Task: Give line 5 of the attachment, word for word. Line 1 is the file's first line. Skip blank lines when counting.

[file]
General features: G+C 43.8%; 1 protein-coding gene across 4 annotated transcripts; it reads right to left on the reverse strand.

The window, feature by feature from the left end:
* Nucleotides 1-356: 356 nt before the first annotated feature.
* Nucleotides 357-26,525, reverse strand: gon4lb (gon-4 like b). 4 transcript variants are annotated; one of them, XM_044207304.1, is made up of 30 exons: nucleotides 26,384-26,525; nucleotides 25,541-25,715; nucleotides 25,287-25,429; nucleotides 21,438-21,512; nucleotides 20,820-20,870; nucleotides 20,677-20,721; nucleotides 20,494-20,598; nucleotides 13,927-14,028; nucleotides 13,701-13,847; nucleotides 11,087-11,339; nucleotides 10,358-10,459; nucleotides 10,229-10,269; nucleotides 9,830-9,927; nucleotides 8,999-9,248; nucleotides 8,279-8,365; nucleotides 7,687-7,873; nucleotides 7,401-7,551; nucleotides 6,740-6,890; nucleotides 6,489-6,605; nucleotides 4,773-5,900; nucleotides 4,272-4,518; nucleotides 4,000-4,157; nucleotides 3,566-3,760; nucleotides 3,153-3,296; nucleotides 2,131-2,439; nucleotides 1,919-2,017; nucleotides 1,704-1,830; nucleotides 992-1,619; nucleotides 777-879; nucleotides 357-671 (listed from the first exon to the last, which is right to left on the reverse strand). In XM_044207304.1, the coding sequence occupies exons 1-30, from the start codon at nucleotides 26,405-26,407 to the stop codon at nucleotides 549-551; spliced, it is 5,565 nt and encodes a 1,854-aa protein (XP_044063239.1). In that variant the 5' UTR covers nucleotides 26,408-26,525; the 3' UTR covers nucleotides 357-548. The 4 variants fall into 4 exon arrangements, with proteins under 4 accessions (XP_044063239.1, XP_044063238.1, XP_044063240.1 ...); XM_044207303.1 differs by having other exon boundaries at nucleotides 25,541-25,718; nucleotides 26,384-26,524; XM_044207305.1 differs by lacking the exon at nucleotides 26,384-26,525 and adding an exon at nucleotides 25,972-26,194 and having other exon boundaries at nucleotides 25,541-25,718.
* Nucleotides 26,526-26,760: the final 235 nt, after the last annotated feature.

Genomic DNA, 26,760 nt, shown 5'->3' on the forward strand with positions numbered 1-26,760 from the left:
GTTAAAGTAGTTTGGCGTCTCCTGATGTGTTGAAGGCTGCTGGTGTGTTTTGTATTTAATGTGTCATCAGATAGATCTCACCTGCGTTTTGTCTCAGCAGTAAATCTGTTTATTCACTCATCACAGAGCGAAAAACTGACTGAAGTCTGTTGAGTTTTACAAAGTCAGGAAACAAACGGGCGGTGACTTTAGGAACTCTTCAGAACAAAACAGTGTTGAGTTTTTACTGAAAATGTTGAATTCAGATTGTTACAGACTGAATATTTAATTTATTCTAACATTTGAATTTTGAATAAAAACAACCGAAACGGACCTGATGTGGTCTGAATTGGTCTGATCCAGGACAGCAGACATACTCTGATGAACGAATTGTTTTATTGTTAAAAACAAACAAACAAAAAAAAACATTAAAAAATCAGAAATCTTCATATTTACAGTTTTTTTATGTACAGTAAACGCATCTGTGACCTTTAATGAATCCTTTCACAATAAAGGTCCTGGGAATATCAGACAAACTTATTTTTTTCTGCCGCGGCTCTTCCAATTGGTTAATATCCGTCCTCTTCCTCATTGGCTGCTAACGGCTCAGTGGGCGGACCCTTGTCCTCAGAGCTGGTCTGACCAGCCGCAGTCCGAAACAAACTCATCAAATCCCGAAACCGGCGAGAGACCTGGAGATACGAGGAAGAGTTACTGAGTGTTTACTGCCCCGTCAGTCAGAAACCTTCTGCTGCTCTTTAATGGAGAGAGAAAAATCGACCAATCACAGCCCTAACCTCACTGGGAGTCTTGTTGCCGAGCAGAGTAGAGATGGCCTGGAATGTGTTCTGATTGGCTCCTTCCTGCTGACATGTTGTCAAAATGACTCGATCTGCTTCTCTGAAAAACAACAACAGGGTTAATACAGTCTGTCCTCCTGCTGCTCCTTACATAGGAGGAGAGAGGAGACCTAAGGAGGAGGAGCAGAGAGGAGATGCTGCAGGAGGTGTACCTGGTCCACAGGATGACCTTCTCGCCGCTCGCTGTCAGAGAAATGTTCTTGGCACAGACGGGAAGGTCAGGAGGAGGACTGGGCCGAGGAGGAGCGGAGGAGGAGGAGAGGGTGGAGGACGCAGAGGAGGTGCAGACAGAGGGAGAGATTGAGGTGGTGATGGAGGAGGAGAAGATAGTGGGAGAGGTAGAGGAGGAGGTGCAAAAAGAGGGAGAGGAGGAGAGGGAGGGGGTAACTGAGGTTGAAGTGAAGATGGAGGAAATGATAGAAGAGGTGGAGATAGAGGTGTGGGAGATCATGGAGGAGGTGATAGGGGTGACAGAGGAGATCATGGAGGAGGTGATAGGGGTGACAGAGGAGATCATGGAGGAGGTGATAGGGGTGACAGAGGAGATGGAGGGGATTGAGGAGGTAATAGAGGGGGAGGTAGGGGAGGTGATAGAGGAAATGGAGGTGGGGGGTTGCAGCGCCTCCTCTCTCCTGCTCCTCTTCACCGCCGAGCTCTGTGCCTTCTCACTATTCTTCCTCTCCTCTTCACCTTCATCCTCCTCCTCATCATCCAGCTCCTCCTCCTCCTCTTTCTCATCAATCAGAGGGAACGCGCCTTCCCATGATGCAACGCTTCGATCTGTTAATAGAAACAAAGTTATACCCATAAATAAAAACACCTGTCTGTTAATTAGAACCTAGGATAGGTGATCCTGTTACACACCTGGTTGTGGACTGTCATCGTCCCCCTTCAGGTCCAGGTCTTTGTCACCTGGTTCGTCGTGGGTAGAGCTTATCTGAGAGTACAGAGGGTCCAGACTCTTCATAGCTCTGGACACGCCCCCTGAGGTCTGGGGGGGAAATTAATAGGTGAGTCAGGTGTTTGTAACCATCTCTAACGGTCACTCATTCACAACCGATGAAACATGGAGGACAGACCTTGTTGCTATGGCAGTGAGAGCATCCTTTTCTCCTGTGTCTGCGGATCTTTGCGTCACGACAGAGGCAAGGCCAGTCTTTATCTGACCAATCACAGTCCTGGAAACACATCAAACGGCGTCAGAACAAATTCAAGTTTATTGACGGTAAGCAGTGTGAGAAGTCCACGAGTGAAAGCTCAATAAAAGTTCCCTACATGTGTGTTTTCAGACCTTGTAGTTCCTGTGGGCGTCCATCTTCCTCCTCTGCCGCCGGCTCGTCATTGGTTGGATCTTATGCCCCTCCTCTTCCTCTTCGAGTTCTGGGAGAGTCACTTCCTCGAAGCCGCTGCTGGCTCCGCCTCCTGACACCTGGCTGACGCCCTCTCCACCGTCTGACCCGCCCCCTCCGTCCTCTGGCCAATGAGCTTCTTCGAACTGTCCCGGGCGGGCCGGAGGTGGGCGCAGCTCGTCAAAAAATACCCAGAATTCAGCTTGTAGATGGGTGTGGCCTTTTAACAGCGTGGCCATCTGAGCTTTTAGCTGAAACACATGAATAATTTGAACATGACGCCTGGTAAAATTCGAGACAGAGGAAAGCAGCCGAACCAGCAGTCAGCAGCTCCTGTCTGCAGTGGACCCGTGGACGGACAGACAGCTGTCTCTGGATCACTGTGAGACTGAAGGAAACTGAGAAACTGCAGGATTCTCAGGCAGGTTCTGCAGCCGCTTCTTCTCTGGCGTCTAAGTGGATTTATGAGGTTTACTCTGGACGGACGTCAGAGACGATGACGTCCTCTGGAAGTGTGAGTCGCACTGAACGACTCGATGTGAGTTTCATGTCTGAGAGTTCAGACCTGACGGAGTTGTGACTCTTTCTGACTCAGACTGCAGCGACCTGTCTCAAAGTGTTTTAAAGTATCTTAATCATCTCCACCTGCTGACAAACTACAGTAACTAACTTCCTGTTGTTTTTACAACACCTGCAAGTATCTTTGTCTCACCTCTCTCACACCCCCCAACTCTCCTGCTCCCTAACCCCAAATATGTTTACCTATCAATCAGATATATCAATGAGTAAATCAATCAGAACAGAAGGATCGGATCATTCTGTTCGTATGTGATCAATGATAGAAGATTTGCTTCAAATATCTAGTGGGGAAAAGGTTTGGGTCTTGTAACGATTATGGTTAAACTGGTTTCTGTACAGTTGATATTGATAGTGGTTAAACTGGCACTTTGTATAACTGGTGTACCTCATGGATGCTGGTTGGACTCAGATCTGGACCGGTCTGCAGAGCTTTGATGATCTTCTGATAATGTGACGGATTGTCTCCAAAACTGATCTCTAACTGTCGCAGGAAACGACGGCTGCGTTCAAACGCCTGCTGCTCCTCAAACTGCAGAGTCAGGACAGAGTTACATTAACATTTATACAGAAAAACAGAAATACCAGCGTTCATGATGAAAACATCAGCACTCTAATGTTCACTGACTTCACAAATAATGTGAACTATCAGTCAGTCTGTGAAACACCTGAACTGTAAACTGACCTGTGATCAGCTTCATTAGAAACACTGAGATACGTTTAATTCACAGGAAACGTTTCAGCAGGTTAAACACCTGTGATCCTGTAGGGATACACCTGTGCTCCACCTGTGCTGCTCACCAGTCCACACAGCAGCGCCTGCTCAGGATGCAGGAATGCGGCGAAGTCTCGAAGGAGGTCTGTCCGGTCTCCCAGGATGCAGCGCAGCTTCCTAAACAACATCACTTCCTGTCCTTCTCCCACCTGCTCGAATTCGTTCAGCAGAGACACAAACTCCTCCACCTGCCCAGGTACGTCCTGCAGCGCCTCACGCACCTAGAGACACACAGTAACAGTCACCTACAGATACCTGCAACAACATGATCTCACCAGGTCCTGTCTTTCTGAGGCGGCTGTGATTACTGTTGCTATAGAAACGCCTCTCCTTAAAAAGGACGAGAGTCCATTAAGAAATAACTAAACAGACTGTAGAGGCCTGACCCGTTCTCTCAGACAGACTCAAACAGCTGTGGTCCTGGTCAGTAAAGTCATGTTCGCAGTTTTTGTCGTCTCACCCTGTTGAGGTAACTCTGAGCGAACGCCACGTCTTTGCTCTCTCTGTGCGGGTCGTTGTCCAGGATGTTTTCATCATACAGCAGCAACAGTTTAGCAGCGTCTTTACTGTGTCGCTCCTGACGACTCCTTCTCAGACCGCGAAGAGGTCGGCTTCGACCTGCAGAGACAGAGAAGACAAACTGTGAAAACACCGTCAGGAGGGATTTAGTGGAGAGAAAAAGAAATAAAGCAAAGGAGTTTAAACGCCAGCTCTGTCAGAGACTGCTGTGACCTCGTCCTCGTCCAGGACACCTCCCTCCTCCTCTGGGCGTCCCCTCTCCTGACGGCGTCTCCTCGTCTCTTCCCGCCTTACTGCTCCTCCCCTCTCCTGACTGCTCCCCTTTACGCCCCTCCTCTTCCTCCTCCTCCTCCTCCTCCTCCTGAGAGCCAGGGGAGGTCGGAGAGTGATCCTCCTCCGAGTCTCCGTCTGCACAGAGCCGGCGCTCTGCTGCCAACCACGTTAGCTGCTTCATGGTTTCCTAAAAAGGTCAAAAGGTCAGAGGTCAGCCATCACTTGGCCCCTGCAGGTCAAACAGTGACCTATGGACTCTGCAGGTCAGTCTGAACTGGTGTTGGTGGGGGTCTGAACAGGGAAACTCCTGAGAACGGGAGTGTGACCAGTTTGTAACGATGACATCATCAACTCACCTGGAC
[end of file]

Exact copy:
* Nucleotides 26,526-26,760: the final 235 nt, after the last annotated feature.